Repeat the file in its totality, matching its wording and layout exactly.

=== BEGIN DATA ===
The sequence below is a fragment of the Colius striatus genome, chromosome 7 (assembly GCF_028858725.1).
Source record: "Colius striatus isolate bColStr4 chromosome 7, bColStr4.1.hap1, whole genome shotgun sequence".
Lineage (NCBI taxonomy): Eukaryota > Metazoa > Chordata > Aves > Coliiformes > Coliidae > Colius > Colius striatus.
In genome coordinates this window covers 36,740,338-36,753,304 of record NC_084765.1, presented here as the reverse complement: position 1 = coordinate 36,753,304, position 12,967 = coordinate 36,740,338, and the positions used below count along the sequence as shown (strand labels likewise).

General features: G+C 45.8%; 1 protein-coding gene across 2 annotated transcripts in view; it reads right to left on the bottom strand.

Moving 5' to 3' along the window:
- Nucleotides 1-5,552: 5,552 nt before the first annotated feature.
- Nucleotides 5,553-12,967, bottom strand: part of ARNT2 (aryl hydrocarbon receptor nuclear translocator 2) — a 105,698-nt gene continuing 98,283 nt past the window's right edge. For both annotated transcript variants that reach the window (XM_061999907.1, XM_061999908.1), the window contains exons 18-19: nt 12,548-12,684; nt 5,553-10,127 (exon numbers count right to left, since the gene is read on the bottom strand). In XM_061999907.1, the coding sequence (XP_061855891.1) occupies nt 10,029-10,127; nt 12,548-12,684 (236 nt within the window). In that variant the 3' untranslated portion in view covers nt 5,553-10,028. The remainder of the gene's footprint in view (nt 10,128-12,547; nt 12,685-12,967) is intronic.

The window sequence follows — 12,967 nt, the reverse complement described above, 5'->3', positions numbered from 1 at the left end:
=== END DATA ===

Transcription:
The sequence below is a fragment of the Colius striatus genome, chromosome 7 (assembly GCF_028858725.1).
Source record: "Colius striatus isolate bColStr4 chromosome 7, bColStr4.1.hap1, whole genome shotgun sequence".
Lineage (NCBI taxonomy): Eukaryota > Metazoa > Chordata > Aves > Coliiformes > Coliidae > Colius > Colius striatus.
In genome coordinates this window covers 36,740,338-36,753,304 of record NC_084765.1, presented here as the reverse complement: position 1 = coordinate 36,753,304, position 12,967 = coordinate 36,740,338, and the positions used below count along the sequence as shown (strand labels likewise).

General features: G+C 45.8%; 1 protein-coding gene across 2 annotated transcripts in view; it reads right to left on the bottom strand.

Moving 5' to 3' along the window:
- Nucleotides 1-5,552: 5,552 nt before the first annotated feature.
- Nucleotides 5,553-12,967, bottom strand: part of ARNT2 (aryl hydrocarbon receptor nuclear translocator 2) — a 105,698-nt gene continuing 98,283 nt past the window's right edge. For both annotated transcript variants that reach the window (XM_061999907.1, XM_061999908.1), the window contains exons 18-19: nt 12,548-12,684; nt 5,553-10,127 (exon numbers count right to left, since the gene is read on the bottom strand). In XM_061999907.1, the coding sequence (XP_061855891.1) occupies nt 10,029-10,127; nt 12,548-12,684 (236 nt within the window). In that variant the 3' untranslated portion in view covers nt 5,553-10,028. The remainder of the gene's footprint in view (nt 10,128-12,547; nt 12,685-12,967) is intronic.

The window sequence follows — 12,967 nt, the reverse complement described above, 5'->3', positions numbered from 1 at the left end: